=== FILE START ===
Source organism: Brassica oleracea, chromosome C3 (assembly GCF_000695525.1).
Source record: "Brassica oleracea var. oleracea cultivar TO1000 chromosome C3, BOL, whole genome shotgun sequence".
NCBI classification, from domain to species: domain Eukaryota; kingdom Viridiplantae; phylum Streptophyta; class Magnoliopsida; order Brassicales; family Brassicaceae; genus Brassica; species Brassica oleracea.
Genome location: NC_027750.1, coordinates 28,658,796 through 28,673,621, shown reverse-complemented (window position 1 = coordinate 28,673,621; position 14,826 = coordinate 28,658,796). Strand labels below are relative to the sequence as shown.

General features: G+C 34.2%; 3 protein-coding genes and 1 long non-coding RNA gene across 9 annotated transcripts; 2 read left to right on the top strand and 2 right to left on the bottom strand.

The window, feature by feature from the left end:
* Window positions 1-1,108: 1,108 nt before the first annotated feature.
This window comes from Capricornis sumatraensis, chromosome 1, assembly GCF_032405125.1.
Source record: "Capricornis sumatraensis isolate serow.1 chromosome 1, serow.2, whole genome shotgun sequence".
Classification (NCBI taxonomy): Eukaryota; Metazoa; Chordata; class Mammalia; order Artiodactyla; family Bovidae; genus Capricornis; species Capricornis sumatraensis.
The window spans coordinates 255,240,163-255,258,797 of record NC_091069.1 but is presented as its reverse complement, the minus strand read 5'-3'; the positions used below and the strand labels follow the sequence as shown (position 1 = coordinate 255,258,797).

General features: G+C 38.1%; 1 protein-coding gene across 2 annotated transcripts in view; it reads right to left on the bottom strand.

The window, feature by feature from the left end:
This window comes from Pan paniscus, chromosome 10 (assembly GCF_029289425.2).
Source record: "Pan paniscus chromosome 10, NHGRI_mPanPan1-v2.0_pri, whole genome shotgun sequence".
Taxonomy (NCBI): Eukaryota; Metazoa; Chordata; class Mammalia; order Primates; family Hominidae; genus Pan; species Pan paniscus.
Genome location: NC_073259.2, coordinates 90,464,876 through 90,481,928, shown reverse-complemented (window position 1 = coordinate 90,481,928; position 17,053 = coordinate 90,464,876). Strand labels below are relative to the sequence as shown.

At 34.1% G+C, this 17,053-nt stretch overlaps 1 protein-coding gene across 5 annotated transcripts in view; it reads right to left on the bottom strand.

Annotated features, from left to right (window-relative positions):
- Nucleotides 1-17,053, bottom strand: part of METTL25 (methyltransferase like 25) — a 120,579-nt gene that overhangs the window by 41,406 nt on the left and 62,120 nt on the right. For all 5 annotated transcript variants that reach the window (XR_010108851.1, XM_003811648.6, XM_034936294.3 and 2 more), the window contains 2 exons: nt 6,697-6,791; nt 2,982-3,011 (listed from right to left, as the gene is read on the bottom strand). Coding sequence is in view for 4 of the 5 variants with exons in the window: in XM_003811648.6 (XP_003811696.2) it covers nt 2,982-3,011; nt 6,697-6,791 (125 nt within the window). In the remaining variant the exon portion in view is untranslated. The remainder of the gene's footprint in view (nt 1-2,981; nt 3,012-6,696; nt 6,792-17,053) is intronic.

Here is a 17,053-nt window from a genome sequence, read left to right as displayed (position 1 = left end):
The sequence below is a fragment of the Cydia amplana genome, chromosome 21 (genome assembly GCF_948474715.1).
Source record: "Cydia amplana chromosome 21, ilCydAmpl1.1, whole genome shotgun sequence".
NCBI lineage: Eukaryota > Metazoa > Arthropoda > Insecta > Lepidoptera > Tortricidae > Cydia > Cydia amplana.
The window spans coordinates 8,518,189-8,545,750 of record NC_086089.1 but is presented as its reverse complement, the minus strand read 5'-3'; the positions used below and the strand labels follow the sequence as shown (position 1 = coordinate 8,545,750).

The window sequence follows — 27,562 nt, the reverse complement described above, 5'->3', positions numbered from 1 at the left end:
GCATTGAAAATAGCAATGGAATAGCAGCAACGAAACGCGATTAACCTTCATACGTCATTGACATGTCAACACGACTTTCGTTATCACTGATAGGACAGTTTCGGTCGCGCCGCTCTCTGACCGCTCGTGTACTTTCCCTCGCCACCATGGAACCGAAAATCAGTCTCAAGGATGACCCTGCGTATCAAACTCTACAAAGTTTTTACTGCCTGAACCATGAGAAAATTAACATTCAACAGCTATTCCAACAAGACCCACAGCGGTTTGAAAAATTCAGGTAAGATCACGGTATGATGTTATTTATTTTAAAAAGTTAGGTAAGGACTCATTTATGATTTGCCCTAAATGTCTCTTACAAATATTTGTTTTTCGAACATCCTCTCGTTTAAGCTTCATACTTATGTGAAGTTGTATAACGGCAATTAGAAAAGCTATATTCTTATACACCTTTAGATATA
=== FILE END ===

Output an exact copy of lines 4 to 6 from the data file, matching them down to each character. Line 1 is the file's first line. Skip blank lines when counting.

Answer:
Genome location: NC_027750.1, coordinates 28,658,796 through 28,673,621, shown reverse-complemented (window position 1 = coordinate 28,673,621; position 14,826 = coordinate 28,658,796). Strand labels below are relative to the sequence as shown.

General features: G+C 34.2%; 3 protein-coding genes and 1 long non-coding RNA gene across 9 annotated transcripts; 2 read left to right on the top strand and 2 right to left on the bottom strand.

The window, feature by feature from the left end: